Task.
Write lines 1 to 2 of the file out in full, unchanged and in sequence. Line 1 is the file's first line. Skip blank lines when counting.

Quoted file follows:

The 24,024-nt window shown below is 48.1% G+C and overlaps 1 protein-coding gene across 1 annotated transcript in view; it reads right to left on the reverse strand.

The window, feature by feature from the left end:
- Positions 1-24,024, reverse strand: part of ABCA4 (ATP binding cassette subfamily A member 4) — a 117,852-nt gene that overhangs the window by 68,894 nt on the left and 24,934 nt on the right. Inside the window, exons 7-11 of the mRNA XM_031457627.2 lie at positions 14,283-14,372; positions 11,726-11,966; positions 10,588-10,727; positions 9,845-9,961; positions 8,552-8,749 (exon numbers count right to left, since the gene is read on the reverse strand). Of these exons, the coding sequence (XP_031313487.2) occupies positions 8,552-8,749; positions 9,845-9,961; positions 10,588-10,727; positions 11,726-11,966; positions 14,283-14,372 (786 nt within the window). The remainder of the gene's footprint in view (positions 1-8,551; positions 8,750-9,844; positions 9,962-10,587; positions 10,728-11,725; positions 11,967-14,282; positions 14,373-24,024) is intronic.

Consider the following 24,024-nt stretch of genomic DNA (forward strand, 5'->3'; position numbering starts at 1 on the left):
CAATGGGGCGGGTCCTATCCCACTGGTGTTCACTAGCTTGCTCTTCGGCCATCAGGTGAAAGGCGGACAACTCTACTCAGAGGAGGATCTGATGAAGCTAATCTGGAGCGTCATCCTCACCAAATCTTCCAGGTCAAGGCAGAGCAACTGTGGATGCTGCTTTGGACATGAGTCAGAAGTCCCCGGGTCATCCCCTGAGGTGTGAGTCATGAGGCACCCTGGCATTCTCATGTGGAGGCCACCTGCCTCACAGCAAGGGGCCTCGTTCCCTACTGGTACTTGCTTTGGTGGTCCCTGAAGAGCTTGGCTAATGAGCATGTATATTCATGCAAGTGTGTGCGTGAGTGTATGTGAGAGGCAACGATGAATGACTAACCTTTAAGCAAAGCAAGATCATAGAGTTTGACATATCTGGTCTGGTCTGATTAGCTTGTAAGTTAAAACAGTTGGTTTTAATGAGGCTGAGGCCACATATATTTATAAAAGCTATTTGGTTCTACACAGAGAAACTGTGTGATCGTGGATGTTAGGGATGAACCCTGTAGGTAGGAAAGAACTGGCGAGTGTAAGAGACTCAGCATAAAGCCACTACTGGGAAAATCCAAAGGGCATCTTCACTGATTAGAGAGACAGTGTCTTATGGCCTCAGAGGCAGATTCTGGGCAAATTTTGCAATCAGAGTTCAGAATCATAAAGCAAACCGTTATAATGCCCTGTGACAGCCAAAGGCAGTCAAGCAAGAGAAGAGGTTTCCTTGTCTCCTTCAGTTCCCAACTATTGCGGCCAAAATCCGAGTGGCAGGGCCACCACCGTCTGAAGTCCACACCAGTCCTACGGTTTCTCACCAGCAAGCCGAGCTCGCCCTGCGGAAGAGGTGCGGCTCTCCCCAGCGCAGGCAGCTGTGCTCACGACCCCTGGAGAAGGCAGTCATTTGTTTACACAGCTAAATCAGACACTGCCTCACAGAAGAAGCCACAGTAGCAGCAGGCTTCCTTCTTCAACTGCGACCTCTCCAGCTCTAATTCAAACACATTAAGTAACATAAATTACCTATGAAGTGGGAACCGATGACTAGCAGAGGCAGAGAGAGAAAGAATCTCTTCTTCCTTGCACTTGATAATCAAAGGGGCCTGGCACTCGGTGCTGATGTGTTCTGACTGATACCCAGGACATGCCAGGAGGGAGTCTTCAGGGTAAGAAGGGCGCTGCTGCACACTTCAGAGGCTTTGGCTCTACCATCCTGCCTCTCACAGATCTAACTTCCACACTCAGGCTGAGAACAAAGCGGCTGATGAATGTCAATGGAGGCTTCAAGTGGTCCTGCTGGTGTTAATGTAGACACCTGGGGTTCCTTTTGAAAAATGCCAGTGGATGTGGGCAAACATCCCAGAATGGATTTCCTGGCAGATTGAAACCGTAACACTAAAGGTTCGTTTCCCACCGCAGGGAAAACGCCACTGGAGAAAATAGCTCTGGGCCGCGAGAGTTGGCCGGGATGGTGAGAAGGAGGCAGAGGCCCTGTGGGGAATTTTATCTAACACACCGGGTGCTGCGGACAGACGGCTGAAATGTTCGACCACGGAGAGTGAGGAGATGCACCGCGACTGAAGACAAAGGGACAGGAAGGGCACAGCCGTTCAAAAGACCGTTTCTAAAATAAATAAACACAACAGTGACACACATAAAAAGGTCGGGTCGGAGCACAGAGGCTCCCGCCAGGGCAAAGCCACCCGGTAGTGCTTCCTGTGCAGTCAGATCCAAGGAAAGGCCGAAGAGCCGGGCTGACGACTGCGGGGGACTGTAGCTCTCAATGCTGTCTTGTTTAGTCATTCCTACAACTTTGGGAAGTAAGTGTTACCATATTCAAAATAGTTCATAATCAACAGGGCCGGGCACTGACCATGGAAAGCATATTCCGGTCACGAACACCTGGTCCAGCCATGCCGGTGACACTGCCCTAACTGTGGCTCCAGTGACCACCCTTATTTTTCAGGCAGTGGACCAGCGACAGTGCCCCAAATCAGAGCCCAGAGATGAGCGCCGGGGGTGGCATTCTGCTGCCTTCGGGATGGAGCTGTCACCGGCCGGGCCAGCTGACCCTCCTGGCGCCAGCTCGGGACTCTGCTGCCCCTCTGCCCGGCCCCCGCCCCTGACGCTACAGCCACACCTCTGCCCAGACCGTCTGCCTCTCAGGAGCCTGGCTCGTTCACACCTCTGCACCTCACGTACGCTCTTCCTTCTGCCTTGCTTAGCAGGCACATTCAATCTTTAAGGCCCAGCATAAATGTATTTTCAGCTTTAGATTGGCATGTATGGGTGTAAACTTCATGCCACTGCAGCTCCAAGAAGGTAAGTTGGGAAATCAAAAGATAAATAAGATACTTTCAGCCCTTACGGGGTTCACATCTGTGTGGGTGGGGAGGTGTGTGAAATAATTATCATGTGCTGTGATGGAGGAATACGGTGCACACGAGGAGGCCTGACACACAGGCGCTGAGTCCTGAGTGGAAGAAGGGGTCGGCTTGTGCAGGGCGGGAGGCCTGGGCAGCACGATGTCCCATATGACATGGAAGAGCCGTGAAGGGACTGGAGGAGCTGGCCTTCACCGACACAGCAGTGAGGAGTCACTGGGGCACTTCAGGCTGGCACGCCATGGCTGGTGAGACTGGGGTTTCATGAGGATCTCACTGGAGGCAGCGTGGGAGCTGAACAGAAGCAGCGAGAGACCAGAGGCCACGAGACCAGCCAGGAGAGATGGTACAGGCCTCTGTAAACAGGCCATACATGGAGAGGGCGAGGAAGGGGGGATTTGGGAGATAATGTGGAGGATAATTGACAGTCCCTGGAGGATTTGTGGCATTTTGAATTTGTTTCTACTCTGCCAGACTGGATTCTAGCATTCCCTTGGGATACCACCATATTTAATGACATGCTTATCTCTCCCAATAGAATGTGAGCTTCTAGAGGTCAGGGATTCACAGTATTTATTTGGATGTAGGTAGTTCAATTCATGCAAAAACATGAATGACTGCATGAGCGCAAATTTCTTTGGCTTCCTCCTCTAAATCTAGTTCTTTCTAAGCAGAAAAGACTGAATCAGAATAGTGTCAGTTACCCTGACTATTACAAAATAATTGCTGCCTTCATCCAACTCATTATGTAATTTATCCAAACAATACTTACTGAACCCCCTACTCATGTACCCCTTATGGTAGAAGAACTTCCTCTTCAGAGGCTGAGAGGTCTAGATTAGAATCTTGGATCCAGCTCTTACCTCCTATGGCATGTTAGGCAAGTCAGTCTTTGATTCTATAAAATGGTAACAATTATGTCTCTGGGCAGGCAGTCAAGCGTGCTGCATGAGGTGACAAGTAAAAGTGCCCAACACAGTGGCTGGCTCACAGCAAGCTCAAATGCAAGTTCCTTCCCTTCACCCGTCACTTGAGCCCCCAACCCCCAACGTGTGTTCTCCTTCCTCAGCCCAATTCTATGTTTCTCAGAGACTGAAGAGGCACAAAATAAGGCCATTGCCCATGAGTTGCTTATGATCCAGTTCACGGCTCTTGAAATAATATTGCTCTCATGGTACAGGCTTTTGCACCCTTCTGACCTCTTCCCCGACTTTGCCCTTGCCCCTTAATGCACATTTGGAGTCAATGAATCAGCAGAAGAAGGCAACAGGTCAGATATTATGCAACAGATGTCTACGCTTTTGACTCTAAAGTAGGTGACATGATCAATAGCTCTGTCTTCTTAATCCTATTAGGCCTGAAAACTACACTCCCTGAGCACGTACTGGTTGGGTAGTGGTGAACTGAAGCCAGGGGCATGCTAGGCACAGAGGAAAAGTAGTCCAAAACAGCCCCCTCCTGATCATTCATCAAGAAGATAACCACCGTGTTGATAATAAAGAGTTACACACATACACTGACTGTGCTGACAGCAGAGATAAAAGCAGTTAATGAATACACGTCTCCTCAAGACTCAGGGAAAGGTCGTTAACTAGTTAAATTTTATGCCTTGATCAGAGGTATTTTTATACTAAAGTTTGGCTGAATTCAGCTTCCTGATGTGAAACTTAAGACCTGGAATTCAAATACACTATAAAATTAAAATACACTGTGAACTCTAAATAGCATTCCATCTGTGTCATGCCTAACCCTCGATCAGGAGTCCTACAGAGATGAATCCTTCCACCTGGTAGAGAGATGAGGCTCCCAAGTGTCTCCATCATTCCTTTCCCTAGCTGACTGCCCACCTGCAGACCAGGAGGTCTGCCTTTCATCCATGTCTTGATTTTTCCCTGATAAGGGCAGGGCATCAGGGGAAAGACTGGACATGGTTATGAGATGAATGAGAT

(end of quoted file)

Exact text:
The 24,024-nt window shown below is 48.1% G+C and overlaps 1 protein-coding gene across 1 annotated transcript in view; it reads right to left on the reverse strand.

The window, feature by feature from the left end: